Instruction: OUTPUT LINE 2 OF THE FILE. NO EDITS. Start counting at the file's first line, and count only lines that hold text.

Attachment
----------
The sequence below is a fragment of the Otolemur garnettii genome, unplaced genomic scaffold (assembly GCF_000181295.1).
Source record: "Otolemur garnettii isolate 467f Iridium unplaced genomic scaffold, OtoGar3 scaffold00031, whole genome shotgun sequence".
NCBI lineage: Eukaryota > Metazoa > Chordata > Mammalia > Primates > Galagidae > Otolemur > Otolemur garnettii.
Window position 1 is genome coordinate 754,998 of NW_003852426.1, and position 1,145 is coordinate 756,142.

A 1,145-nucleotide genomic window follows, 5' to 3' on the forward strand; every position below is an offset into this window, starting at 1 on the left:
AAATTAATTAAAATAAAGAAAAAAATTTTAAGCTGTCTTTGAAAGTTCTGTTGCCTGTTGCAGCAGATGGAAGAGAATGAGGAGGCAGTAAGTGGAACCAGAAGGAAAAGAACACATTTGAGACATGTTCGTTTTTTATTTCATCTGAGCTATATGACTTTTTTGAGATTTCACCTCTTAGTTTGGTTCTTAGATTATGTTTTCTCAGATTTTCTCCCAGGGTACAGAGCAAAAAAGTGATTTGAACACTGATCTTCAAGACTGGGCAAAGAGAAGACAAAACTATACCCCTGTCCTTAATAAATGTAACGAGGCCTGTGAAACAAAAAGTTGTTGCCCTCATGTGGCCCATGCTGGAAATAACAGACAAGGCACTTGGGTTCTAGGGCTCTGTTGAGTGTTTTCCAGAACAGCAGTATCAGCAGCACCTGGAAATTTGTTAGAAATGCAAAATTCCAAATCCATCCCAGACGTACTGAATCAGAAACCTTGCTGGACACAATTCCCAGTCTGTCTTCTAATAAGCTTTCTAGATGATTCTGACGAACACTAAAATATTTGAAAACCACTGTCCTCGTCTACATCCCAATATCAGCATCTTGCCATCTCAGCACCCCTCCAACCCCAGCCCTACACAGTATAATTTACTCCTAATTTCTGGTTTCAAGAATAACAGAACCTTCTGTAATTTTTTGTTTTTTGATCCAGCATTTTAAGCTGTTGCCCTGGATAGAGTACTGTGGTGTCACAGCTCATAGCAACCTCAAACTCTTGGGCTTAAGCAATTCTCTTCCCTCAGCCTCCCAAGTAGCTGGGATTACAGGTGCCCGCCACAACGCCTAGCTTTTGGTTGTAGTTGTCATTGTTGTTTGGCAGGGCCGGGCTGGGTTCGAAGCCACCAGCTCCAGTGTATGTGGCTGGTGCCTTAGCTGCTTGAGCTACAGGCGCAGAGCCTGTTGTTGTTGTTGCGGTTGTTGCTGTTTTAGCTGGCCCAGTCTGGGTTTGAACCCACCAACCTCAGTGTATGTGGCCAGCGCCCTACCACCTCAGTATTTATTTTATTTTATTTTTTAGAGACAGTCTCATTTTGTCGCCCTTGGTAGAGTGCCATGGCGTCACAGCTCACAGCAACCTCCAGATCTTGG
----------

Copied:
Source record: "Otolemur garnettii isolate 467f Iridium unplaced genomic scaffold, OtoGar3 scaffold00031, whole genome shotgun sequence".